This is a gripping film about Franklin D Roosevelt. The film is set in his upstate New York estate called Hyde Park. There are some handsome shots of the locale.
Bill Murray masterfully portrays FDR. He is in a wheelchair and occasionally hobbles around with his legs in braces. His cigarette in a holder is ever present.
The year is 1939. King George VI and Queen Elizabeth (parents of the current queen) visit the United States. It is a low key visit but seen as crucial to curry favour with the United States. The British are aware that a war against Germany is likely to break out and they need all the friends they can get. This is the first visit by a British monarch to the United States.
George VI is understandably anxious to make the right impression. If he acts regally he might rub his American hosts up the wrong way. If he is too approachable he might disappoint them. He is unsure how to play it. His wife is more of a stickler for form and believes in being icily distant. In the end the king decides to be informal. He and Roosevelet hit it off and the king tells self deprecating tales.
The acting is superb. The lines are witty and mostly credible. The portrayals are perhaps not accurate historically speaking. George VI has no stammer and is self-assured and voluble. In real life he was nothing like that. He was also a slender man and a rather bulky Sam West plays him. His wife was a hefty woman and a svelte actress plays her. Murray got Roosevelt down to a T. He has captured his accent, mannerisms and feline cunning.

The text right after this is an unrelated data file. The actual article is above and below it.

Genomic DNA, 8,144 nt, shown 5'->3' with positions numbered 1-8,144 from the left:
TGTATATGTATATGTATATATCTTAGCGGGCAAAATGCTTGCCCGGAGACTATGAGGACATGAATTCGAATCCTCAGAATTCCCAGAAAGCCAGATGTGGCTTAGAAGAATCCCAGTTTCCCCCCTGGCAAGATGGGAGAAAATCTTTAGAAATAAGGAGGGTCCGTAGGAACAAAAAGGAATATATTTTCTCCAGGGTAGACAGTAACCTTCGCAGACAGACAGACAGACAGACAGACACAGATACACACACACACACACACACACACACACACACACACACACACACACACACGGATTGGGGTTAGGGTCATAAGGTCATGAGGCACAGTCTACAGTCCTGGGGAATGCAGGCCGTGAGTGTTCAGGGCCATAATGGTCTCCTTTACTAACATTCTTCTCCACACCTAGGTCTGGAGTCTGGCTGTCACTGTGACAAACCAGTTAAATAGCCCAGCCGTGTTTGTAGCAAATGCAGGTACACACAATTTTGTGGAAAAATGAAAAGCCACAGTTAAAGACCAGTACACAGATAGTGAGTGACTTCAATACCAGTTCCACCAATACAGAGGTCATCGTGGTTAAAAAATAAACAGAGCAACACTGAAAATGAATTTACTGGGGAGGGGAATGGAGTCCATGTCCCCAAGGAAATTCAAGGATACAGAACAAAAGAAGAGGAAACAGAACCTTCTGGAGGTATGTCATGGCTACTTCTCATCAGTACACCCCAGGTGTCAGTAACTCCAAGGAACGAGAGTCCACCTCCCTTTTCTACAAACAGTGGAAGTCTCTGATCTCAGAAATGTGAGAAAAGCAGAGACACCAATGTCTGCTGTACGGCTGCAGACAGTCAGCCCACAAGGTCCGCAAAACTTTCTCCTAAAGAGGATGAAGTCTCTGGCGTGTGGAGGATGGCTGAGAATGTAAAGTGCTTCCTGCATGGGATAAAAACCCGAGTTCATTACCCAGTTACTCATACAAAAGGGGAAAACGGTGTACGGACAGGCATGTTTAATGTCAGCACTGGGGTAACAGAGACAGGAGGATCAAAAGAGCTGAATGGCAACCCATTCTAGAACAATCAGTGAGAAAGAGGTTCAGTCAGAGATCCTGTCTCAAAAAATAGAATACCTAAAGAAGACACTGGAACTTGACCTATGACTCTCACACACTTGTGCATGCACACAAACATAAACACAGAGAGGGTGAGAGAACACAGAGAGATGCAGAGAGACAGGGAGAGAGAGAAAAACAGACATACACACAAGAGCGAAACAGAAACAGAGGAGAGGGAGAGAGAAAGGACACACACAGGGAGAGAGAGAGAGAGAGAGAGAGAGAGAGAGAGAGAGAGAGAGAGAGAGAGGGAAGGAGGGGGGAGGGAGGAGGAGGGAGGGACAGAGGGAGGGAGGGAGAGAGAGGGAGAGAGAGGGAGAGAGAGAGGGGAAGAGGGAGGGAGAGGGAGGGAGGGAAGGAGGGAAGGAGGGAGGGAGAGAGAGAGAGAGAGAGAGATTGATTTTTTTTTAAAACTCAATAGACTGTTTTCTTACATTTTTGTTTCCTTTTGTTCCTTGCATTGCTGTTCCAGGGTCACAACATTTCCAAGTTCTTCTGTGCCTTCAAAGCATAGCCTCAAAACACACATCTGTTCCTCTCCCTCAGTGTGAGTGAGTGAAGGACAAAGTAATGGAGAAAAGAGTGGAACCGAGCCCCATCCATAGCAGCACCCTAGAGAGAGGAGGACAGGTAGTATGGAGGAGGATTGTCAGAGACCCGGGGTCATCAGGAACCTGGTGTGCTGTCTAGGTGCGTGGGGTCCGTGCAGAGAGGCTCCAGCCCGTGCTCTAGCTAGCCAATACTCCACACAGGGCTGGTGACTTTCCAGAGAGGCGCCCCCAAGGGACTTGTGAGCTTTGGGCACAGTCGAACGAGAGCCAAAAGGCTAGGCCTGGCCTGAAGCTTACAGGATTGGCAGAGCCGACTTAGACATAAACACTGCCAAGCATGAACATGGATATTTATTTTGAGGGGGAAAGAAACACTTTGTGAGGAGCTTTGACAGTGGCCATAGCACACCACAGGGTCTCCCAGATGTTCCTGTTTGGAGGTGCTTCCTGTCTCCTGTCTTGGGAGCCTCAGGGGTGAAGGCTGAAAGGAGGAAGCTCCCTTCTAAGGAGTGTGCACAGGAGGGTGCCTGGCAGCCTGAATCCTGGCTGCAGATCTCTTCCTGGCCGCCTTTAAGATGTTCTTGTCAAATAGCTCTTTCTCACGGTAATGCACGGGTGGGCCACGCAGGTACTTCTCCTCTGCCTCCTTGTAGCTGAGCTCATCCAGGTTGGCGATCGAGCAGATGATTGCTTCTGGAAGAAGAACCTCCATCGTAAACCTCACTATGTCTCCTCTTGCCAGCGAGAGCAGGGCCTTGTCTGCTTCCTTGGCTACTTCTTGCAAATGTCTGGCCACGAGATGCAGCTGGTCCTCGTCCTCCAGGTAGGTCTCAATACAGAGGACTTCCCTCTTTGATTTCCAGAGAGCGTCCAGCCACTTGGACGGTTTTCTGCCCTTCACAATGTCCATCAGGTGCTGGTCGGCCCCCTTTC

Much of the story is seen through the eyes of FDR’s distant cousin with whom he is carrying on an extra martial liaison. How can a disabled man do this? He is not shagging her. Mrs Roosevelet is hardly seen.
This is a captivating yet unambitous tale. There is no need for special effects or to have a star studded cast. Murray is the only A lister in the dramatis personae. The film succeeds in retaining the audience’s attention through it lively script and convincing acting. The clothes and the manners of the 30s are a treat to watch.